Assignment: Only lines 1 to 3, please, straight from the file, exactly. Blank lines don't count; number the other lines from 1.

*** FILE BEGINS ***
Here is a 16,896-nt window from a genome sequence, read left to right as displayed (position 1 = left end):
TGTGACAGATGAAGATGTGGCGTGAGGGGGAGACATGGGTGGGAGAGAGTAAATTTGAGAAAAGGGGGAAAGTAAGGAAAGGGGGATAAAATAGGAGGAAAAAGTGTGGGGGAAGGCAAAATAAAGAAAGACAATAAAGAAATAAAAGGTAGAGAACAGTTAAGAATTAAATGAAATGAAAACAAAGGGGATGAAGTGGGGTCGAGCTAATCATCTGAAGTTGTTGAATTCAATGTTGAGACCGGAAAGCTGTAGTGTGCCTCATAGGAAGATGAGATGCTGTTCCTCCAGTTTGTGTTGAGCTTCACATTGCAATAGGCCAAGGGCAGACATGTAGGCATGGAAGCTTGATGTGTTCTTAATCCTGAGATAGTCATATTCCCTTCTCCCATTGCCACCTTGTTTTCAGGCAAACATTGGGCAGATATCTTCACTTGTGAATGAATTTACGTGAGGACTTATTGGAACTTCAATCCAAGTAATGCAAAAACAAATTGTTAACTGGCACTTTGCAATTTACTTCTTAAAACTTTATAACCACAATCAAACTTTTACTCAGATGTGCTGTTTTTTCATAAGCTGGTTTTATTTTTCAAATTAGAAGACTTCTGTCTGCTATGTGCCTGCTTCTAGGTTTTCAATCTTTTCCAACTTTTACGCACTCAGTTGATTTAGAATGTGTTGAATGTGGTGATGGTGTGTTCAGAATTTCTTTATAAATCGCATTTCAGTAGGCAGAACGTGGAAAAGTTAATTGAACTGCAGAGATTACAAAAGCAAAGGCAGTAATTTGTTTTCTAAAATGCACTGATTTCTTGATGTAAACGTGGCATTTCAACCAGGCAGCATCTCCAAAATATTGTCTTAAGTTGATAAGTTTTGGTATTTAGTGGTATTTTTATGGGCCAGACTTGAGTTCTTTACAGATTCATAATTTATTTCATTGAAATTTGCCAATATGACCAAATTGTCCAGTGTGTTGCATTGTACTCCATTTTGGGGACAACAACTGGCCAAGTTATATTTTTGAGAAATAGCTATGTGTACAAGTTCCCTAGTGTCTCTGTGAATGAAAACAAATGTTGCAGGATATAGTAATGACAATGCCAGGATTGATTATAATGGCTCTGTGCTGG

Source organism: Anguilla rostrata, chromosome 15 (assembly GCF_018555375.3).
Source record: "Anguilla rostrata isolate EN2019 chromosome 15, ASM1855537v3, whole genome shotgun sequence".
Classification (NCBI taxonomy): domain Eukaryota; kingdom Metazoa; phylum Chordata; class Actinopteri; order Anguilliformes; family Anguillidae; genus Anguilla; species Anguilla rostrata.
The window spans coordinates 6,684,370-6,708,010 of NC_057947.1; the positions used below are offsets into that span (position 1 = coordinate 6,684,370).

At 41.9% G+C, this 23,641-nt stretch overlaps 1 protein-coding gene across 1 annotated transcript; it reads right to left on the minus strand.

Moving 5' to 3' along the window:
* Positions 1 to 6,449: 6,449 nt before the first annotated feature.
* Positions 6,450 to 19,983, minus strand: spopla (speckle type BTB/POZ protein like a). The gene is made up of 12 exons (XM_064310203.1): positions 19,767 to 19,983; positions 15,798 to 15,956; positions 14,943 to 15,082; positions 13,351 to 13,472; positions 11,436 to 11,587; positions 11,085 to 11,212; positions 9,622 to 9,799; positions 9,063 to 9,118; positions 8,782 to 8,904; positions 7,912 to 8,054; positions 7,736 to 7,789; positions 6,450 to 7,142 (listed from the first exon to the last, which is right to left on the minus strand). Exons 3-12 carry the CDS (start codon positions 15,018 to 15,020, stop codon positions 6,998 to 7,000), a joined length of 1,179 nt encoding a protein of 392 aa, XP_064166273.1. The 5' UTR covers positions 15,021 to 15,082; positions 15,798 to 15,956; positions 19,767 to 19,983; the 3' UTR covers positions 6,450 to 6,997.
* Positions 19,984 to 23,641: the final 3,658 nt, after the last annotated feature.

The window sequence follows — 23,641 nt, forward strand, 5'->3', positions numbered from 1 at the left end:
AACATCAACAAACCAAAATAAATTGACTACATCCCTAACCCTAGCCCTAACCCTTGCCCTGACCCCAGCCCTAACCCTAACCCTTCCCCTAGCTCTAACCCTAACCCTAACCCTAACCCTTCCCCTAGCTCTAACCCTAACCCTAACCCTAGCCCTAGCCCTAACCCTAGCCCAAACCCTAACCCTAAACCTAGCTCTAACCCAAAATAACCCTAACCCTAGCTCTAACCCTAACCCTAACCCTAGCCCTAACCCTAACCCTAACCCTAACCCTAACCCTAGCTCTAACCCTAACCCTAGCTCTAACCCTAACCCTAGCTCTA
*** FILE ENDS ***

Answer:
Here is a 16,896-nt window from a genome sequence, read left to right as displayed (position 1 = left end):
TGTGACAGATGAAGATGTGGCGTGAGGGGGAGACATGGGTGGGAGAGAGTAAATTTGAGAAAAGGGGGAAAGTAAGGAAAGGGGGATAAAATAGGAGGAAAAAGTGTGGGGGAAGGCAAAATAAAGAAAGACAATAAAGAAATAAAAGGTAGAGAACAGTTAAGAATTAAATGAAATGAAAACAAAGGGGATGAAGTGGGGTCGAGCTAATCATCTGAAGTTGTTGAATTCAATGTTGAGACCGGAAAGCTGTAGTGTGCCTCATAGGAAGATGAGATGCTGTTCCTCCAGTTTGTGTTGAGCTTCACATTGCAATAGGCCAAGGGCAGACATGTAGGCATGGAAGCTTGATGTGTTCTTAATCCTGAGATAGTCATATTCCCTTCTCCCATTGCCACCTTGTTTTCAGGCAAACATTGGGCAGATATCTTCACTTGTGAATGAATTTACGTGAGGACTTATTGGAACTTCAATCCAAGTAATGCAAAAACAAATTGTTAACTGGCACTTTGCAATTTACTTCTTAAAACTTTATAACCACAATCAAACTTTTACTCAGATGTGCTGTTTTTTCATAAGCTGGTTTTATTTTTCAAATTAGAAGACTTCTGTCTGCTATGTGCCTGCTTCTAGGTTTTCAATCTTTTCCAACTTTTACGCACTCAGTTGATTTAGAATGTGTTGAATGTGGTGATGGTGTGTTCAGAATTTCTTTATAAATCGCATTTCAGTAGGCAGAACGTGGAAAAGTTAATTGAACTGCAGAGATTACAAAAGCAAAGGCAGTAATTTGTTTTCTAAAATGCACTGATTTCTTGATGTAAACGTGGCATTTCAACCAGGCAGCATCTCCAAAATATTGTCTTAAGTTGATAAGTTTTGGTATTTAGTGGTATTTTTATGGGCCAGACTTGAGTTCTTTACAGATTCATAATTTATTTCATTGAAATTTGCCAATATGACCAAATTGTCCAGTGTGTTGCATTGTACTCCATTTTGGGGACAACAACTGGCCAAGTTATATTTTTGAGAAATAGCTATGTGTACAAGTTCCCTAGTGTCTCTGTGAATGAAAACAAATGTTGCAGGATATAGTAATGACAATGCCAGGATTGATTATAATGGCTCTGTGCTGG

Source organism: Anguilla rostrata, chromosome 15 (assembly GCF_018555375.3).